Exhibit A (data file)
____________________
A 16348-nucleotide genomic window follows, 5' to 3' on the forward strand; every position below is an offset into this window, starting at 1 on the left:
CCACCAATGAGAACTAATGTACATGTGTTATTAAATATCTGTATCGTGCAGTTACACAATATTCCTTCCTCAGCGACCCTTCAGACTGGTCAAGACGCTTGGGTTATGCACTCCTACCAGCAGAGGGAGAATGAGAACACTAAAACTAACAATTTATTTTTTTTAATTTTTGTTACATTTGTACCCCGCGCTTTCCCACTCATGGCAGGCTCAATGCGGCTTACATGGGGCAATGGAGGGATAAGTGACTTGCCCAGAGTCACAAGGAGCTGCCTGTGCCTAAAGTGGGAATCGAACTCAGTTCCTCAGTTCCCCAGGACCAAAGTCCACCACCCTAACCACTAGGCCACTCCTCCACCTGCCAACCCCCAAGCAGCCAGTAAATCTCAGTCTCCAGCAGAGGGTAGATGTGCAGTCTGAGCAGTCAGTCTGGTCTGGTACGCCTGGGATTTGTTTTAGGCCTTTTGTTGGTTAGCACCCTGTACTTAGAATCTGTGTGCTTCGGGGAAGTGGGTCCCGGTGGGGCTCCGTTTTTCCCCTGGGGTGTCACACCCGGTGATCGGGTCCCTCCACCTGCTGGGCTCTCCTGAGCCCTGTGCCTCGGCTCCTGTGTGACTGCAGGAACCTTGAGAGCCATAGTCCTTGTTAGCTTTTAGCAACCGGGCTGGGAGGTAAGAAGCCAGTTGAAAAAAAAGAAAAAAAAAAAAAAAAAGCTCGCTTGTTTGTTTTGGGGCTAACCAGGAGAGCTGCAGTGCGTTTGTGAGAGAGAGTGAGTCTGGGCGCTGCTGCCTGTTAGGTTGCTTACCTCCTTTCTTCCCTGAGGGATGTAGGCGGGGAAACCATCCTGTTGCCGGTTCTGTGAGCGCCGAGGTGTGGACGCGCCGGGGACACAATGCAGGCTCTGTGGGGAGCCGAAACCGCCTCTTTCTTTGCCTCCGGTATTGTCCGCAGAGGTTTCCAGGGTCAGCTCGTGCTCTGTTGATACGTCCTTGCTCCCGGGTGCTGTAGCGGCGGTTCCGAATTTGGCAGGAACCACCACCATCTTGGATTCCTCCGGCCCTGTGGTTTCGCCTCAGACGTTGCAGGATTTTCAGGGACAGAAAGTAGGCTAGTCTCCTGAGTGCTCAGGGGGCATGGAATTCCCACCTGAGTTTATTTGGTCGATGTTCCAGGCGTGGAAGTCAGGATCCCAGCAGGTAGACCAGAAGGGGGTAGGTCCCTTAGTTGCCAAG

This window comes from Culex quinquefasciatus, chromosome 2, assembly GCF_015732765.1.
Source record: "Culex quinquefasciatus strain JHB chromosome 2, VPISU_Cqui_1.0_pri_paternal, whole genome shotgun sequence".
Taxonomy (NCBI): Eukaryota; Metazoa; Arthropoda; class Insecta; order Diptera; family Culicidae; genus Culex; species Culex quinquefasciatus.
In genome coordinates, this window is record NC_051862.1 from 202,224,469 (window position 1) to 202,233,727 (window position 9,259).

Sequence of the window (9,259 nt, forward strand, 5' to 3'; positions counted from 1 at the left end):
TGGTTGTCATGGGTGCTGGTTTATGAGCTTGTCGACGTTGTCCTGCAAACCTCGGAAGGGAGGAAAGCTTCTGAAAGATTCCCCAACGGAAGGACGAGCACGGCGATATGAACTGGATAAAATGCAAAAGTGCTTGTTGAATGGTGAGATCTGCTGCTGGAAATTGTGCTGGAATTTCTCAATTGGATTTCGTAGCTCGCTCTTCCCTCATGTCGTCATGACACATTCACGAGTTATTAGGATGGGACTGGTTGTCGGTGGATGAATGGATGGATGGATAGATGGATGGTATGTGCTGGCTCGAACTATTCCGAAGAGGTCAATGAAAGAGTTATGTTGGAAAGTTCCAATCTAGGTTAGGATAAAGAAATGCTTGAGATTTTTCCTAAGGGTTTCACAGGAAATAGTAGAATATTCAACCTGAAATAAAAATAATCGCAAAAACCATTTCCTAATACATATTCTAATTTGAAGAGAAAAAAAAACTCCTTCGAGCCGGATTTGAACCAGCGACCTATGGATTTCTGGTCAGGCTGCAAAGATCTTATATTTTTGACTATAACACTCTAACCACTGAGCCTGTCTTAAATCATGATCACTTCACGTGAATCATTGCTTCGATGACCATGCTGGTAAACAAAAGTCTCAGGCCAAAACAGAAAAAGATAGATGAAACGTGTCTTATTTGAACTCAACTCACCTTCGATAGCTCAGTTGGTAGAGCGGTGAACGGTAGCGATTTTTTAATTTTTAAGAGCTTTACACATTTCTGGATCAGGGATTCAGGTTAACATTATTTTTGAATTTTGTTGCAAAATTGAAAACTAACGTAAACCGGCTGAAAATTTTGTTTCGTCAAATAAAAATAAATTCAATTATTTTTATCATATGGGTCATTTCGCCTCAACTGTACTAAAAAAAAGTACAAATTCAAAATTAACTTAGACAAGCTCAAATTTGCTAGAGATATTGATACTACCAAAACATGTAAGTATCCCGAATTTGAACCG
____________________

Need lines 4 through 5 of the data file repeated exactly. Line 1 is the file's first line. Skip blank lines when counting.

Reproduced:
Source record: "Culex quinquefasciatus strain JHB chromosome 2, VPISU_Cqui_1.0_pri_paternal, whole genome shotgun sequence".
Taxonomy (NCBI): Eukaryota; Metazoa; Arthropoda; class Insecta; order Diptera; family Culicidae; genus Culex; species Culex quinquefasciatus.